Category: Motorcycle

Blog posts about motorcycles.

Happy National Donut Day – A Very Important Holiday

Happy National Donut Day – A Very Important Holiday

Though I’m cheating just a teensy-tinesy bit because I didn’t actually celebrate National Donut Day today, I do have a donuty post anyway.

While cruising around on the Bonnie last weekend I got to enjoy my first cider donut at a local farmstand.

Their cheerful little sign beckoned me to stop and sample their wares.

Their cakey dough-loops were delish. As a matter of fact, I wish I had one right now. I do love a good donut, you know.

If you too missed your chance to properly celebrate this wonderful day you can always make it up to yourself tomorrow. Every day is a good day for a donut. As the saying goes: Eat to ride, ride to eat.

Road Reads: Travels with Charley by John Steinbeck

Road Reads: Travels with Charley by John Steinbeck

Have you read Steinbeck’s Travels with Charley? In the 50+ years since it’s been published, the spark that sends people off to wander the highways and byways hasn’t changed much. The want to roam around and take in the world with your senses isn’t new. So many people are searching for something – meaning, feeling, information, understanding, escape, camaraderie, beauty, truth…

In other words, I don’t improve; in further words, once a bum always a bum. I fear the disease is incurable. I set this matter down not to instruct others but to inform myself.

I highly recommend Travels with Charley. Not only will you find yourself chuckling out loud but you will also find passages and phrases that resonate deeply.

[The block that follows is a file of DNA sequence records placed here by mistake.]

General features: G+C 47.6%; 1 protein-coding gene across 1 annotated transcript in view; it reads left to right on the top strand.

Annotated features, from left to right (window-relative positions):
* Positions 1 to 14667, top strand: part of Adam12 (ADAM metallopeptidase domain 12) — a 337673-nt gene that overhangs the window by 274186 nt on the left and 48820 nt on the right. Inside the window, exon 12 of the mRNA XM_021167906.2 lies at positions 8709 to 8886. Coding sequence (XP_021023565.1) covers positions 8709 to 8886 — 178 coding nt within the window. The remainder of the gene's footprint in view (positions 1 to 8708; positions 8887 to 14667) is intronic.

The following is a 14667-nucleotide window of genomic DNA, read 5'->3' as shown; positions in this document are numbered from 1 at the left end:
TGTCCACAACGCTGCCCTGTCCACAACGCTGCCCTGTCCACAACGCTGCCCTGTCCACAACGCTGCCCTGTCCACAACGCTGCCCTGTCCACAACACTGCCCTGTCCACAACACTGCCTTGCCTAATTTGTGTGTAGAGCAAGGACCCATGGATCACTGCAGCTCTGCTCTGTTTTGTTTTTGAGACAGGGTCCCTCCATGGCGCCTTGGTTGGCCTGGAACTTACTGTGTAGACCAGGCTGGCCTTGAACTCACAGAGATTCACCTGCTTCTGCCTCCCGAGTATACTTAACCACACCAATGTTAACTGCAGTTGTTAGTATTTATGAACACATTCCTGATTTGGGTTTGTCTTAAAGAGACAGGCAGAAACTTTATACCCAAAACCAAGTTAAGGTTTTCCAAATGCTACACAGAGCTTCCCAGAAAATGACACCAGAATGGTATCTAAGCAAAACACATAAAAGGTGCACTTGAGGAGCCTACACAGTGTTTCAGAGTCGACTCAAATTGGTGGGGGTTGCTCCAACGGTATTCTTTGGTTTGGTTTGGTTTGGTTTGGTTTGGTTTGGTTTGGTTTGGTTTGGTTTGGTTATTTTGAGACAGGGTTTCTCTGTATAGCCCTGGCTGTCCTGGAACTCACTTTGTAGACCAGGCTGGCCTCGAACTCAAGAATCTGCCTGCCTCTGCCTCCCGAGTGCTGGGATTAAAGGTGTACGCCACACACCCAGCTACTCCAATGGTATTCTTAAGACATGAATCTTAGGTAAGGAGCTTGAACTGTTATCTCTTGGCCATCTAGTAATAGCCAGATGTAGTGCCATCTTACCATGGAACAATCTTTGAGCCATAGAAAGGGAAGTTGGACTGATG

Motorcycle Therapy: Blue Skies, Purple Irises And A Triumph Bonneville

Motorcycle Therapy: Blue Skies, Purple Irises And A Triumph Bonneville

On the weekends, my dog makes sure that I’m not late for work by licking my face at o’dark-thirty. Once satisfied that I’m up, she saunters back to her bed and lays down. She’s always got my back, that dog. Too bad I don’t work weekends.

Since being able to go back to sleep isn’t one of my super powers, I usually stumble down the hall, do some coffee voodoo and figure out what I’ll do with my day. I give thanks to the dog when up I’m early enough to take advantage of a day like this one:

The lesser seen side of Long Island, sans-hustle.

Seeing iris in bloom makes me smile. Every time.

Good morning, buffa-lumps.

Dreamily Making Plans To Go Nowhere

Dreamily Making Plans To Go Nowhere

Over the last couple days, I’ve been rapt with the idea of taking a trip. You might be thinking, “big deal. who isn’t always think about that?” And I’d mostly agree with you. But for me, there is a difference between casually thinking that it would be nice – and what I’ve come to know as me setting the groundwork for an actual outing. The where, what and when are abstract but the want is fully formed.

Lately I’ve had gauzy dream-like ideas about slowing things down and not crunching so many highway miles to get somewhere. My trip to Oklahoma in October 2016, while wonderful, was tiring. Committing yourself to travel a long way in a short amount of time is sometimes necessary. After all, it might be the only way you’ll get to see something. But as of late, I don’t have a specific thing I’m striving for. I’m striving to not strive.